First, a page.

Evaluating the Safety Effects of Decriminalizing Jaywalking on California Streets

Research Lead: David Ragland

UC Campus(es): UC Berkeley

Problem Statement: In October 2021, Governor Gavin Newsom vetoed a bill (AB 1238) that would have decriminalized jaywalking by permitting pedestrians to cross in mid-block if there are no vehicles blocking the way. The bill was intended to reverse some of the discriminatory practices related to enforcement of jaywalking. In his veto message, Newsom agreed that the state must address how unequal enforcement of jaywalking laws, in addition to other minor traffic violations, are used “as a pretext to stop people of color.” Newsom explained he nevertheless vetoed the bill because California already has the eighth highest rate of pedestrian fatalities per capita in the U.S., and he worried that the measure would further encourage people to cross streets unsafely.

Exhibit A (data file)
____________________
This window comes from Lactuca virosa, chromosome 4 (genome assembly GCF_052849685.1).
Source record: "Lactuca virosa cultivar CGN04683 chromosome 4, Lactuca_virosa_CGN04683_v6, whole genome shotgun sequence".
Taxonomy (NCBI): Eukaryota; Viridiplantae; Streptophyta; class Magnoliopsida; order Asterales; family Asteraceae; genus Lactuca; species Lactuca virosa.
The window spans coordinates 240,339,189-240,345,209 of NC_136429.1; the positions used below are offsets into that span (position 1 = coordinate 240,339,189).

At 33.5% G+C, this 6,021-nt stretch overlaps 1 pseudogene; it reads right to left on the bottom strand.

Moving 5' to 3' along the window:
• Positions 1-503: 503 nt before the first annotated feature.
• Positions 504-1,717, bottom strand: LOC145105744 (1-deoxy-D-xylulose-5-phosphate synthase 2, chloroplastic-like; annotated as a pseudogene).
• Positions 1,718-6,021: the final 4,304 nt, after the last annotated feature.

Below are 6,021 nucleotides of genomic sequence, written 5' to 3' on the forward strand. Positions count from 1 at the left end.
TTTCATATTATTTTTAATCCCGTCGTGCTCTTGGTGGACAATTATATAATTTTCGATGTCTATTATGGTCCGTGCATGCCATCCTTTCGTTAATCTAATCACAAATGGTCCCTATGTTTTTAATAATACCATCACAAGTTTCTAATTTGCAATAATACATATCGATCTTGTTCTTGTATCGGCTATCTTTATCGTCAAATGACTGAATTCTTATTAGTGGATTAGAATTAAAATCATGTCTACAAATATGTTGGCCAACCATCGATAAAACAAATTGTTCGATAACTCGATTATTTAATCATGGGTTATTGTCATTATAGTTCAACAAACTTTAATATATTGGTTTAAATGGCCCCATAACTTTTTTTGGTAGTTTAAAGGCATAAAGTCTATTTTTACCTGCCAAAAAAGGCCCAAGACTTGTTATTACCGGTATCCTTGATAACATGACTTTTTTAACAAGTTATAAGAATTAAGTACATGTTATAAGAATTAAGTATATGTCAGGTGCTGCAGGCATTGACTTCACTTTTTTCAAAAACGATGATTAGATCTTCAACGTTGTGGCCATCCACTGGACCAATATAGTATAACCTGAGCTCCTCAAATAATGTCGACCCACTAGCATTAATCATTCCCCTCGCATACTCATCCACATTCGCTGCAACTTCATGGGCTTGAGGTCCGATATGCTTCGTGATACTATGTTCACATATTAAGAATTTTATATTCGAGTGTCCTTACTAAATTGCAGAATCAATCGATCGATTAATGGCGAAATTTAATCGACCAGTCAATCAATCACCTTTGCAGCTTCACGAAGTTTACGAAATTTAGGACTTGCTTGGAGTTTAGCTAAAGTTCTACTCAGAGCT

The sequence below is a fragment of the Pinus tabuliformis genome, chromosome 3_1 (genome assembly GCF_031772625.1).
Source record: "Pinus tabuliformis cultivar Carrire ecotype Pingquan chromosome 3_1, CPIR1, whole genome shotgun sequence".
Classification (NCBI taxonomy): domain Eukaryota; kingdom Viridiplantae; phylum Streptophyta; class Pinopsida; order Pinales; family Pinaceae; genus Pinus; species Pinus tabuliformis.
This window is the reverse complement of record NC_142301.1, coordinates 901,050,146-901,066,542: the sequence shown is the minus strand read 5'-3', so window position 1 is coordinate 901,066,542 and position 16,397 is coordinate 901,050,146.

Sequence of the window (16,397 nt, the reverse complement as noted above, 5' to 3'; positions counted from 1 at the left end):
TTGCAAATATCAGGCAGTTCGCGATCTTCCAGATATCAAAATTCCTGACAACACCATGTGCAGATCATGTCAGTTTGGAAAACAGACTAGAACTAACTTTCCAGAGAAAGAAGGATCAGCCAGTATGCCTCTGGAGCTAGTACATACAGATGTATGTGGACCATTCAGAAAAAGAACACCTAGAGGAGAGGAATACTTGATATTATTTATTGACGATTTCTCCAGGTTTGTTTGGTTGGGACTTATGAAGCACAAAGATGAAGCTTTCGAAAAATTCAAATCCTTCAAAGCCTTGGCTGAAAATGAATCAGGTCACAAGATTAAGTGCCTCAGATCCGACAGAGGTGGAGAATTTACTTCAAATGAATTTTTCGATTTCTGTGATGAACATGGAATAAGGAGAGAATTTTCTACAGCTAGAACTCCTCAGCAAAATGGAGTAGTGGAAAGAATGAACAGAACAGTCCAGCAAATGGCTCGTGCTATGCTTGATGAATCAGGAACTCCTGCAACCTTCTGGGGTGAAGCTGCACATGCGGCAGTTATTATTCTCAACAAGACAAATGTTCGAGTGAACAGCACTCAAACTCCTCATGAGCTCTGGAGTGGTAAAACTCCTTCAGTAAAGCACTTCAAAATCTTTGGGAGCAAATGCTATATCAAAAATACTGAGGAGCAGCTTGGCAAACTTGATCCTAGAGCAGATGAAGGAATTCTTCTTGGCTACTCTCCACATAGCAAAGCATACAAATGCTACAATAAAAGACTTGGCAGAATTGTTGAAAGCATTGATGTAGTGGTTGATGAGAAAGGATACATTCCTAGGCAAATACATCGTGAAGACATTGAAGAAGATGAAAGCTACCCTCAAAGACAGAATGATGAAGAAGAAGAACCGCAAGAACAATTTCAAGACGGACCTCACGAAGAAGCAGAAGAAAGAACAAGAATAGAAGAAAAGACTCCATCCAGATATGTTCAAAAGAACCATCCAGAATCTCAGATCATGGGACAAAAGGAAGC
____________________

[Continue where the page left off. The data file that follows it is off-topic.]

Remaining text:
Project Description: This research project will review major scholarly databases, including Pubmed, TRIS, and others for articles and reports documenting risks from decriminalizing jaywalking including details such as time from implementation of the law/regulation, crash type, level of injury(ies), and other considerations. The team will use the information collected to estimate the impact of decriminalizing jaywalking in California. Researchers with expertise in data analyses, advocates of pedestrian safety, and proponents of road safety and mobility in general will also be consulted in order to fine-tune the analysis.

Status: In Progress

Budget: $24,910